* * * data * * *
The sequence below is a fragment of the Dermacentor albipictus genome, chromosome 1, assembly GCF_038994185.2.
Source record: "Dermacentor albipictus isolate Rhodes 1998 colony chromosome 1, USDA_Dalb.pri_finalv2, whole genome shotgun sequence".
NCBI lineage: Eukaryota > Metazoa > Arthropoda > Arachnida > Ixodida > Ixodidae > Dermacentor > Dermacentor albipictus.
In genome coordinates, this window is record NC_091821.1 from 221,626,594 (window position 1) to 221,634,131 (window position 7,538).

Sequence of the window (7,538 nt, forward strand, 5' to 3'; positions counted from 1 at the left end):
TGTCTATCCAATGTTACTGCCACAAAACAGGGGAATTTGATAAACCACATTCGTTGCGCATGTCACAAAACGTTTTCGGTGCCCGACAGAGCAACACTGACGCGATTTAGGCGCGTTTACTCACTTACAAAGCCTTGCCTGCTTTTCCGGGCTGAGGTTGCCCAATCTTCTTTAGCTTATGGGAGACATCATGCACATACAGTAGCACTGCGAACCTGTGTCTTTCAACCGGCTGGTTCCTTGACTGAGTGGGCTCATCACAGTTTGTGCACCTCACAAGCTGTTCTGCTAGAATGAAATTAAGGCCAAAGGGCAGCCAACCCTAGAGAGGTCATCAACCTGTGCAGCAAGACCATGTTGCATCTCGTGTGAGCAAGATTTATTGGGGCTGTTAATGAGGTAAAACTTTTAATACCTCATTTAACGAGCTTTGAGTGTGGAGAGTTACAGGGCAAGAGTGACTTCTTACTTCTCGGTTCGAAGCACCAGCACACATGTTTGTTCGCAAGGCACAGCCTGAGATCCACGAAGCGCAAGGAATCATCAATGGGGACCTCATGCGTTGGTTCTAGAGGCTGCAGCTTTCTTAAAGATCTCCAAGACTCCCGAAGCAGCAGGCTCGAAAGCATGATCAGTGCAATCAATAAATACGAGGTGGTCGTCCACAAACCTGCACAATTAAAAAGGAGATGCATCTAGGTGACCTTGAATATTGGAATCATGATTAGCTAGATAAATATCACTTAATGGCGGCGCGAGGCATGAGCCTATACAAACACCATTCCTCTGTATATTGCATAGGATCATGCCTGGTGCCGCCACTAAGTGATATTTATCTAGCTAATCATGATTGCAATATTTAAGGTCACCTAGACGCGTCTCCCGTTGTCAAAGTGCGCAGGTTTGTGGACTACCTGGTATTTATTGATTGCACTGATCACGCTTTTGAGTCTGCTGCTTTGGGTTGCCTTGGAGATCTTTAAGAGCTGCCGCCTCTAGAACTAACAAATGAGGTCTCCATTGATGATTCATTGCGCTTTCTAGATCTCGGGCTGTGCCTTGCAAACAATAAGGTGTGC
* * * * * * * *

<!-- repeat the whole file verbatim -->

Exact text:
The sequence below is a fragment of the Dermacentor albipictus genome, chromosome 1, assembly GCF_038994185.2.
Source record: "Dermacentor albipictus isolate Rhodes 1998 colony chromosome 1, USDA_Dalb.pri_finalv2, whole genome shotgun sequence".
NCBI lineage: Eukaryota > Metazoa > Arthropoda > Arachnida > Ixodida > Ixodidae > Dermacentor > Dermacentor albipictus.
In genome coordinates, this window is record NC_091821.1 from 221,626,594 (window position 1) to 221,634,131 (window position 7,538).

Sequence of the window (7,538 nt, forward strand, 5' to 3'; positions counted from 1 at the left end):
TGTCTATCCAATGTTACTGCCACAAAACAGGGGAATTTGATAAACCACATTCGTTGCGCATGTCACAAAACGTTTTCGGTGCCCGACAGAGCAACACTGACGCGATTTAGGCGCGTTTACTCACTTACAAAGCCTTGCCTGCTTTTCCGGGCTGAGGTTGCCCAATCTTCTTTAGCTTATGGGAGACATCATGCACATACAGTAGCACTGCGAACCTGTGTCTTTCAACCGGCTGGTTCCTTGACTGAGTGGGCTCATCACAGTTTGTGCACCTCACAAGCTGTTCTGCTAGAATGAAATTAAGGCCAAAGGGCAGCCAACCCTAGAGAGGTCATCAACCTGTGCAGCAAGACCATGTTGCATCTCGTGTGAGCAAGATTTATTGGGGCTGTTAATGAGGTAAAACTTTTAATACCTCATTTAACGAGCTTTGAGTGTGGAGAGTTACAGGGCAAGAGTGACTTCTTACTTCTCGGTTCGAAGCACCAGCACACATGTTTGTTCGCAAGGCACAGCCTGAGATCCACGAAGCGCAAGGAATCATCAATGGGGACCTCATGCGTTGGTTCTAGAGGCTGCAGCTTTCTTAAAGATCTCCAAGACTCCCGAAGCAGCAGGCTCGAAAGCATGATCAGTGCAATCAATAAATACGAGGTGGTCGTCCACAAACCTGCACAATTAAAAAGGAGATGCATCTAGGTGACCTTGAATATTGGAATCATGATTAGCTAGATAAATATCACTTAATGGCGGCGCGAGGCATGAGCCTATACAAACACCATTCCTCTGTATATTGCATAGGATCATGCCTGGTGCCGCCACTAAGTGATATTTATCTAGCTAATCATGATTGCAATATTTAAGGTCACCTAGACGCGTCTCCCGTTGTCAAAGTGCGCAGGTTTGTGGACTACCTGGTATTTATTGATTGCACTGATCACGCTTTTGAGTCTGCTGCTTTGGGTTGCCTTGGAGATCTTTAAGAGCTGCCGCCTCTAGAACTAACAAATGAGGTCTCCATTGATGATTCATTGCGCTTTCTAGATCTCGGGCTGTGCCTTGCAAACAATAAGGTGTGC